Studies on the effectiveness of cranberry juice for preventing or treating UTIs have produced mixed results. The red berry contains a tannin that prevents E. coli bacteria - the most common cause of urinary tract infections- from sticking to the walls of the bladder, where they can cause infection. However, a 2012 review of 24 studies looking into the effectiveness of cranberry juice/extract on UTIs found they did not significantly reduce the incidence of UTIs.

Consider Dr. Huntoon's Advice below.

Chronic UTIs

About 1 in 5 women experience a second urinary tract infection, while some are plagued incessantly. In most cases, the culprit is a different type or strain of bacteria. But some types can invade the body's cells and form a community safe both from antibiotics and the Immune System. A group of these renegades can travel out of the cells, and then re-invade, ultimately establishing a colony of antibiotic-resistant bacteria primed to attack again and again.

Some women are genetically predisposed to UTIs, while others have abnormalities in the structure of their urinary tract that make them more susceptible to infection. Women with diabetes may be at higher risk, as well, because their compromised Immune Systems make them less able to fight off infections like UTIs. Other conditions that increase risk include pregnancy, multiple sclerosis, and anything that affects urine flow, such as kidney stones, stroke, and spinal cord injury.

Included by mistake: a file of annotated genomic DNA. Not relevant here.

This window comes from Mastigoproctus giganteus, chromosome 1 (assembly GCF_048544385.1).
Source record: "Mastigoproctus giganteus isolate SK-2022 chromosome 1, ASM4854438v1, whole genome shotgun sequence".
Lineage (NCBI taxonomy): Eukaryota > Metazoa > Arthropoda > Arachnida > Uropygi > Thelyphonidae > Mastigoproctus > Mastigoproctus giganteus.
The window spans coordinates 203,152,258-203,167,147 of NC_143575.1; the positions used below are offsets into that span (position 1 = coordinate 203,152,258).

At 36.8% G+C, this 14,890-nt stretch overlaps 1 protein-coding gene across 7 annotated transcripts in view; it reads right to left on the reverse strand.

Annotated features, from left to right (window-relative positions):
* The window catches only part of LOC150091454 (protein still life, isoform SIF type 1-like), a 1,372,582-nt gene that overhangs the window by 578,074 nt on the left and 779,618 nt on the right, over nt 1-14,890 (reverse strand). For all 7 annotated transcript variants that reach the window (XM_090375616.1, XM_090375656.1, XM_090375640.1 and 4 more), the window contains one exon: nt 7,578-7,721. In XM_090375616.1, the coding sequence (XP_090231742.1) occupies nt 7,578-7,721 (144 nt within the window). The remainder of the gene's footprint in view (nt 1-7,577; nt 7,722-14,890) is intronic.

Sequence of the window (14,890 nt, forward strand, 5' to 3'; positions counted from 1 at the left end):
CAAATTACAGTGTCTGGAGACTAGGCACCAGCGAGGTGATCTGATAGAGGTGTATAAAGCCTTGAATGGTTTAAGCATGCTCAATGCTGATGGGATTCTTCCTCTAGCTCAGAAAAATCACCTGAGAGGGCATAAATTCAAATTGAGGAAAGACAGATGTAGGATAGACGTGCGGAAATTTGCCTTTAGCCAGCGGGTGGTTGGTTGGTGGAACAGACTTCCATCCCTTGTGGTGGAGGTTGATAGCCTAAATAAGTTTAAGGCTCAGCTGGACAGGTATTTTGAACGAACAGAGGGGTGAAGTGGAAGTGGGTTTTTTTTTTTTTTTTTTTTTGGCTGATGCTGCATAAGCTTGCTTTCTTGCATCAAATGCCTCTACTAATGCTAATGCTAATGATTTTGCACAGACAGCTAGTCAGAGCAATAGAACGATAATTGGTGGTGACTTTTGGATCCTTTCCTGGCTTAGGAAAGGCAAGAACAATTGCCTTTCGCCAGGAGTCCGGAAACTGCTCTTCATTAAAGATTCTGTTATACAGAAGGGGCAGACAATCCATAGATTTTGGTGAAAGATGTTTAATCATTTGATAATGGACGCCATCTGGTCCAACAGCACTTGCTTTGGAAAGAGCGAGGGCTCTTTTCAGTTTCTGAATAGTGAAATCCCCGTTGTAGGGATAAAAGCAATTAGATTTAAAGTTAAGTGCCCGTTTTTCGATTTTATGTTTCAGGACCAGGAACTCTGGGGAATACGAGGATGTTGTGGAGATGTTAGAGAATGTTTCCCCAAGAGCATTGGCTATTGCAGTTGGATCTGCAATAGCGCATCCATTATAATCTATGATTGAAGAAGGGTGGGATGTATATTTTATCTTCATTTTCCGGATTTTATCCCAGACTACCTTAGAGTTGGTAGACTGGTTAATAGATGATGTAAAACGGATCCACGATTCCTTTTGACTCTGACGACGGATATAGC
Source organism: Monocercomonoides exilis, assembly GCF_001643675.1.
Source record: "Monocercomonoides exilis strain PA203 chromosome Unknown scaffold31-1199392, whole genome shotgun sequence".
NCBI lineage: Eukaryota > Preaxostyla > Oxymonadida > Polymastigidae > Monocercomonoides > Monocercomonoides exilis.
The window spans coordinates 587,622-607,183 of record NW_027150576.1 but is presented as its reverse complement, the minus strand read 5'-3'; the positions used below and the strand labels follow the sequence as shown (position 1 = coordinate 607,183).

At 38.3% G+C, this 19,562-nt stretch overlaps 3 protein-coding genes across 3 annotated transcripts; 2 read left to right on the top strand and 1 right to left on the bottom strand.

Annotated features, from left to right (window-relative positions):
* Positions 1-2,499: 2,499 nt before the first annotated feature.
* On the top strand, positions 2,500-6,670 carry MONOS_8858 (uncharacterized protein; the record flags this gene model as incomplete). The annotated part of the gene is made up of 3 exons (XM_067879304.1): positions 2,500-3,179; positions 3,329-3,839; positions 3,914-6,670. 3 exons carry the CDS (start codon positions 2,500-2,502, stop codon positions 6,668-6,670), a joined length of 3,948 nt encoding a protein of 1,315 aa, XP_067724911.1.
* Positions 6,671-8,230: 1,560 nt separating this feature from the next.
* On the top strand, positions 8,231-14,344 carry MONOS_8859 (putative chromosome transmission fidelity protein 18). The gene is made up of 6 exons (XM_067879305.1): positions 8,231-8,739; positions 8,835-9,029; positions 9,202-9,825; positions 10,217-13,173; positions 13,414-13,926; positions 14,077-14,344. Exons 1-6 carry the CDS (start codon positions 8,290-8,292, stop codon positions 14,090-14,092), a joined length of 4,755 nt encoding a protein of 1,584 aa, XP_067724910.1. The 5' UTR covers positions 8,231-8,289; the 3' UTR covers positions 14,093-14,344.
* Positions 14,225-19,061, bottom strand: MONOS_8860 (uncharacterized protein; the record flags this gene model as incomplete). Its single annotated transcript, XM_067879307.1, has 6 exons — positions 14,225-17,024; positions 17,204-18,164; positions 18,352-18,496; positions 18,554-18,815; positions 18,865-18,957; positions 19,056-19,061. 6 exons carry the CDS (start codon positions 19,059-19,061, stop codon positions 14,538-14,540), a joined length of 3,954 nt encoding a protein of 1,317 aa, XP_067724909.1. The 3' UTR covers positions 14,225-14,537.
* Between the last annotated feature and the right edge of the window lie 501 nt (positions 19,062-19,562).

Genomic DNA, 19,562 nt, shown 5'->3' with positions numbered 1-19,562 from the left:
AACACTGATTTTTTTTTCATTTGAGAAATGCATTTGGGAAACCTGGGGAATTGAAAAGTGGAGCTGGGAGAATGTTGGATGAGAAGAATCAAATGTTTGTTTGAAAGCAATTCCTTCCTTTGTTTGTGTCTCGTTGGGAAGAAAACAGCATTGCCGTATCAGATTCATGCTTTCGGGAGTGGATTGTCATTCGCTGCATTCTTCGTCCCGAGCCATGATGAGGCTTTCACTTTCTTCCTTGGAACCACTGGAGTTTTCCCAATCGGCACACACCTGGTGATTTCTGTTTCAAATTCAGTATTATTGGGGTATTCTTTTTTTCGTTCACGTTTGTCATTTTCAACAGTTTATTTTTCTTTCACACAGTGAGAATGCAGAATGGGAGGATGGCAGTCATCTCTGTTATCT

UTI Treatment Options

If you have 3 or more UTIs a year, ask your doctor to recommend a special treatment plan. Some treatment options include:

  • Taking a low dose of an antibiotic over a longer period to help prevent repeat infections
  • Taking a single dose of an antibiotic after sex, which is a common infection trigger
  • Taking antibiotics for 1 or 2 days every time symptoms appear
  • Using an at-home urine test kit when symptoms start

The tests, which are available without a prescription, can help you determine whether you need to call your doctor. If you're on antibiotics, you can test to see if they've cured the infection (although you still need to finish your prescription). Contact your doctor if the test is positive, or if your symptoms continue, despite a negative test result.

Consider Dr. Huntoon's Advice below.

Dr. Huntoon's Alternative Medicine Perspective

Dr. Huntoon has spent 30 plus years understanding the importance of all disease, what causes sickness to begin and what it takes to be and stay healthy. It is his passion and he can and will help you understand how to restore balance to your GenitoUrinary System and your overall health.  Since Traditional Medical Treatment is to give the person an antibiotic, this will set a woman up for the return of a UTI down the road and a woman will develop repeated UTIs as a result.  Why?  Please appreciate that any time you are exposed to antibiotics (70 percent of them are put into our food supply), you will disrupt your microbiome  and create health imbalances within the DIgestive System and every other system in the body.  Taking one specific for a UTI leads to changing the pH within one's GenitoUrinary System.